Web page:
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Old ways won’t open new doors
Mandar Bhagwat | June 14th, 2018, 9:28 am

Sigmund Freud once said that the human psyche is (and will forever be) a love hungry mess; and maybe he was right.  As in today’s world love and work are 2 important aspects of most human beings and many individuals are seeking the kind of work they love thus making it imperative that we look at how we as organizations love them back; expressed via multiple factors including recognition programs.

If you were look at the history of recognition we would find plenty of examples of kings rewarding their servants and soldiers for specific work or craft. The first recorded act of recognition was probably 2600 years ago when Cyrus the great of Persia (modern day Iran) recognized workers for their work in building the Jerusalem temple. It would appear that 26 centuries later we continue to follow some of the aspects of recognition designed at that point of time.

Recognition also has a deep rooted cultural aspect; for example; India has been a traditional collectivist community, in which loyalty and family/paternal protectiveness are necessary for survival. While focusing on collectivism it also focuses on individualism through achievement of enlightenment. This makes for a very unique combination of behaviours and values which are even displayed at work. Combined with India’s recent colonial history, we agree with R Gopalakrishnan, Former executive director of Tata Son, when he says “For the Indian manager, his intellectual tradition, his Y-axis,is Anglo-American, and his action vector, his X-axis, is the Indian ethos.”

It is thus clear that in designing a successful recognition program one has to look at the past but also understand the present and future to be able to create an effective recognition program.

It’s broken and you don’t even know it

Most traditional recognition programs would focus on providing top down designed and delivered “benefits” or “gift-vouchers”. Such recognition is typically handed over in public ceremonies with a lot of fan-fair and employees walk to the front of the group to accept the bag full of goodies. Typically the leadership team forgets about it after the event and very rarely checks back on whether the employee actually used the “coupons” or “vouchers” provided to them as part of the recognition program. Research has indicated that typically only 30-50 percent of people actually make use of such “coupons” or “vouchers” for variety of reasons. Relevance of such gifts for the employee in their current life situation is a big factor in the same. If you are not really extending recognition to make the employee feel truly valued you are not really achieving the operational and strategic objectives through such a program. This would most likely become a ritual and people may complain lack of relevance of the program in private.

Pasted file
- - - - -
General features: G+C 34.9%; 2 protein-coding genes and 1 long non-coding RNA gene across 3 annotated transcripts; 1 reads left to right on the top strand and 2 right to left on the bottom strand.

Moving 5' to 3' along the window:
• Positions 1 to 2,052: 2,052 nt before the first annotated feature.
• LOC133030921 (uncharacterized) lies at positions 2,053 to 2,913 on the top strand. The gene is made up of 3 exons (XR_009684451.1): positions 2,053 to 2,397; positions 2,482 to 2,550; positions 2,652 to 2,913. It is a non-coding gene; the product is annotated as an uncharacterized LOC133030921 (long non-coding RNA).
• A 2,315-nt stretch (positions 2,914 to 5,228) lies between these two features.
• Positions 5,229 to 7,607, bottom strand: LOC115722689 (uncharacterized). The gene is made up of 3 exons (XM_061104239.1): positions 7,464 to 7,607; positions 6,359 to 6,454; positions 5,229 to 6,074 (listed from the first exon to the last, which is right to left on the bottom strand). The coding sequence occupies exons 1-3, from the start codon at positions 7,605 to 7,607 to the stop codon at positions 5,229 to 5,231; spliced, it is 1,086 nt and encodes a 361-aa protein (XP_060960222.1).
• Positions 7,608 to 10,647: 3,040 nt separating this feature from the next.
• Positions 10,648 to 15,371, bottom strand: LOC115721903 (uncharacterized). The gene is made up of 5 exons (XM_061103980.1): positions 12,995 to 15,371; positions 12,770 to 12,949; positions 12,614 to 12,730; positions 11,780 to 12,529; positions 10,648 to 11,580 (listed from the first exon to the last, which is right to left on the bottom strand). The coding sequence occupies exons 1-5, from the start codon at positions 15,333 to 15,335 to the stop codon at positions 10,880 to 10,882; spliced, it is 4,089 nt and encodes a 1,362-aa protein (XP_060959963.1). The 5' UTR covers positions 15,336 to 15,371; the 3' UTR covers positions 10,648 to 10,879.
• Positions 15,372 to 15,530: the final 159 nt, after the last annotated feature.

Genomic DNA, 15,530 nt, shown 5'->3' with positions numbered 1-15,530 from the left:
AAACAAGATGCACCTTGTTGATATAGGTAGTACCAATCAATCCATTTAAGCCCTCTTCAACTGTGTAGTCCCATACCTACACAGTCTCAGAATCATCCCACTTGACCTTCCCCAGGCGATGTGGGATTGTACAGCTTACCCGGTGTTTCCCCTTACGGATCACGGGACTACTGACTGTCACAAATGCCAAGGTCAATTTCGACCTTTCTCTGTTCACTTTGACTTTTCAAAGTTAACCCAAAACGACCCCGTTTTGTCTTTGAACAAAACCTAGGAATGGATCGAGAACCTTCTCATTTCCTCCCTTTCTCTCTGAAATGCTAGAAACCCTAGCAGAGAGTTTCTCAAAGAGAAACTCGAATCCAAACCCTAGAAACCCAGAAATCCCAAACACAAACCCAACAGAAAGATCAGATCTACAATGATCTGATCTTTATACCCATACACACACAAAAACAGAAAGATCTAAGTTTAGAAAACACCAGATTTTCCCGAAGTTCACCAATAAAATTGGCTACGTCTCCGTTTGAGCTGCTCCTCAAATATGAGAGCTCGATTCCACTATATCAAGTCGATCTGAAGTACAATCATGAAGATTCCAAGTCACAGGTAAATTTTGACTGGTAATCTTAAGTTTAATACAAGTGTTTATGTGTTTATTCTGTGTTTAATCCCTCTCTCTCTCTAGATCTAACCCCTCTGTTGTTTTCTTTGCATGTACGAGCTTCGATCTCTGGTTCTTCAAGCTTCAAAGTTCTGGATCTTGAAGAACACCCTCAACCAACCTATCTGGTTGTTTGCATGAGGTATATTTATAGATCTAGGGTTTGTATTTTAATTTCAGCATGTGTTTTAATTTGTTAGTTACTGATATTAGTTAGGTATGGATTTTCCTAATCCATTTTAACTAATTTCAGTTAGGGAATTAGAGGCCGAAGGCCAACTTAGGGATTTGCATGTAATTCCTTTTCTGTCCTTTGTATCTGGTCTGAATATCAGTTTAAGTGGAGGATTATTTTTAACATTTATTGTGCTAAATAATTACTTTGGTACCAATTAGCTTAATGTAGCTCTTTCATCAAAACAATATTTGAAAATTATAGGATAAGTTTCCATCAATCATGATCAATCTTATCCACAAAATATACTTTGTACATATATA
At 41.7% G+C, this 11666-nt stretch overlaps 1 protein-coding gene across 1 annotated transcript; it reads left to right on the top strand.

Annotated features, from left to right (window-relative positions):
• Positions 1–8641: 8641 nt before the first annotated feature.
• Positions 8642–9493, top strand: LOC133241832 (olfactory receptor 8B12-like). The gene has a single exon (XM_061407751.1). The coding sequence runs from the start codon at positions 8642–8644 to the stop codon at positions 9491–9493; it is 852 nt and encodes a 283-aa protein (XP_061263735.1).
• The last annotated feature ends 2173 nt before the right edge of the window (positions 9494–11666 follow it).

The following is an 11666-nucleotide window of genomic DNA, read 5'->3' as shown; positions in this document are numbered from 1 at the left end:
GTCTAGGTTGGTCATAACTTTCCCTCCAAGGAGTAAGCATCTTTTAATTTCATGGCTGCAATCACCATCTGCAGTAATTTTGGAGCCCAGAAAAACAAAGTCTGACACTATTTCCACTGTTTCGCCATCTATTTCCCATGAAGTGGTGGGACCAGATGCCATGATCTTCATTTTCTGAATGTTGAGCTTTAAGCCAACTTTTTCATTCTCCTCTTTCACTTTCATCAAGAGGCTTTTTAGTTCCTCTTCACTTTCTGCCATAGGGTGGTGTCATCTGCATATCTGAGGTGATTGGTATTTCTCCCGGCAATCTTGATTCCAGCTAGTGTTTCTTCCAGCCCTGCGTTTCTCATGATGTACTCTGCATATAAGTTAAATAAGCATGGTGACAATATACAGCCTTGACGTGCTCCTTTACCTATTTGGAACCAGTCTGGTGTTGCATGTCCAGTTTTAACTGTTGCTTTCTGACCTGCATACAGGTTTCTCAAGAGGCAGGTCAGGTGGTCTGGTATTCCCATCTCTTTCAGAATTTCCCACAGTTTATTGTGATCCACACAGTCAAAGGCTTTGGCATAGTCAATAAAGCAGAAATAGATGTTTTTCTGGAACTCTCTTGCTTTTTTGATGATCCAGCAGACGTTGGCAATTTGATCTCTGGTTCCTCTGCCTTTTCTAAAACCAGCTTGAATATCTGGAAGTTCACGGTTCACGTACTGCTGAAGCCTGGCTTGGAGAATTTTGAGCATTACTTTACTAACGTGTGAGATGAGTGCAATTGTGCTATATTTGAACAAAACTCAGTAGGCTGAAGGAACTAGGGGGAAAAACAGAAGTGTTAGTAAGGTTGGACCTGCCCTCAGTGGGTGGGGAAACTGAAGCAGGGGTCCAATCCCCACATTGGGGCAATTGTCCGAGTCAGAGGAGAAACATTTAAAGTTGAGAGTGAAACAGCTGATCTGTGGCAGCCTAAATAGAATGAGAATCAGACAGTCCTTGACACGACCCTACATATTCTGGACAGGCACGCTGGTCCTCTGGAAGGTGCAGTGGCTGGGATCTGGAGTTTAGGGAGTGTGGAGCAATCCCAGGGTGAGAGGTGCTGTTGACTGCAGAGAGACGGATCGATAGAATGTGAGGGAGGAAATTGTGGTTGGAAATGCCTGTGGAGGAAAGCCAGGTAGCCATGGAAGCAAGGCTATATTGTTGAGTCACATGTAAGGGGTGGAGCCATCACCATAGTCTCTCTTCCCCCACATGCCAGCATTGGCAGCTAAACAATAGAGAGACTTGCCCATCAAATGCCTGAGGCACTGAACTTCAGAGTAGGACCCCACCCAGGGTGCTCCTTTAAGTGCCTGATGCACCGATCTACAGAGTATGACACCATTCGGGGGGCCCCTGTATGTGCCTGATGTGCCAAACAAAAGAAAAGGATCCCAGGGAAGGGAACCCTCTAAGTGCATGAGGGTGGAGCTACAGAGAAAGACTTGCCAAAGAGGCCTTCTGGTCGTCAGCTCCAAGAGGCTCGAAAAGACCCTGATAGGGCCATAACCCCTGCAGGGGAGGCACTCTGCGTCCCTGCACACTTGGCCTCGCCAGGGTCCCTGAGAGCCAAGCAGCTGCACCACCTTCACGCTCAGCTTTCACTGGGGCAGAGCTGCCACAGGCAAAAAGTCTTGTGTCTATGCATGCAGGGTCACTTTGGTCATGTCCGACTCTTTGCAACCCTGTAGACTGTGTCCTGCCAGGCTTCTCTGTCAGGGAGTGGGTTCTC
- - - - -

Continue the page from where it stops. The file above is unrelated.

Is Money everything?

Typical traditional recognition programs are heavily dependent on monetary benefits while many studies have indicated that impact of monetary rewards on reinforcing and sustaining positive workplace behaviour is minimal. In today’s world social recognition given electronically or even presented in person provides a lot more value than a simple monetary recognition delivered either electronically or socially in person. Allowing flexibility for employees to choose from multiple options has hence emerged as an option that many companies adopt in their recognition journey, however in reality its a lazy approach where the old monetary reward is simply converted into points which can then be redeemed online in the electronic super store. How employees use these recognition points and what behaviours hence shape the same are largely unknown and ignored. If the objective of the recognition program is to aid and build an organization culture, such programs hide the most relevant data in this process from employees and managers alike.

Tenure – are you serious

As we mentioned earlier in this article that Indian society values loyalty and hence tenure based recognition has long been part of organizational recognition programs in India and even in many western countries. These traditional programs celebrate the tenure of the employee by offering some monetary benefits or social recognition for the same. However studies have shown that tenure based recognition does very little, if any to improve employee loyalty and or improve their performance. Especially for millennial’s such tenure based recognition program might prove counterproductive acting as provocation for them to start thinking; ‘have I been here long enough already?’. Today’s recognition programs consider relevant and immediate recognition opportunities, while presenting the tenure as a series of “glory moments” using technology solutions (think Face book timeline) is a real opportunity for organizations to use tenure as a toll gate to further build the emotional bond with the employee. It’s a double edged sword as if people from my “past” are no longer working in the company; I might start to feel “old” and may trigger my departure.

As companies look to adopt the newer technologies for recognition programs they will have to fundamentally rethink the design of their recognition programs to make effective use of the available technology solutions. If you simply digitize the existing, age –old method of recognition it may not provide real business benefits and may not add value to build organizational culture.

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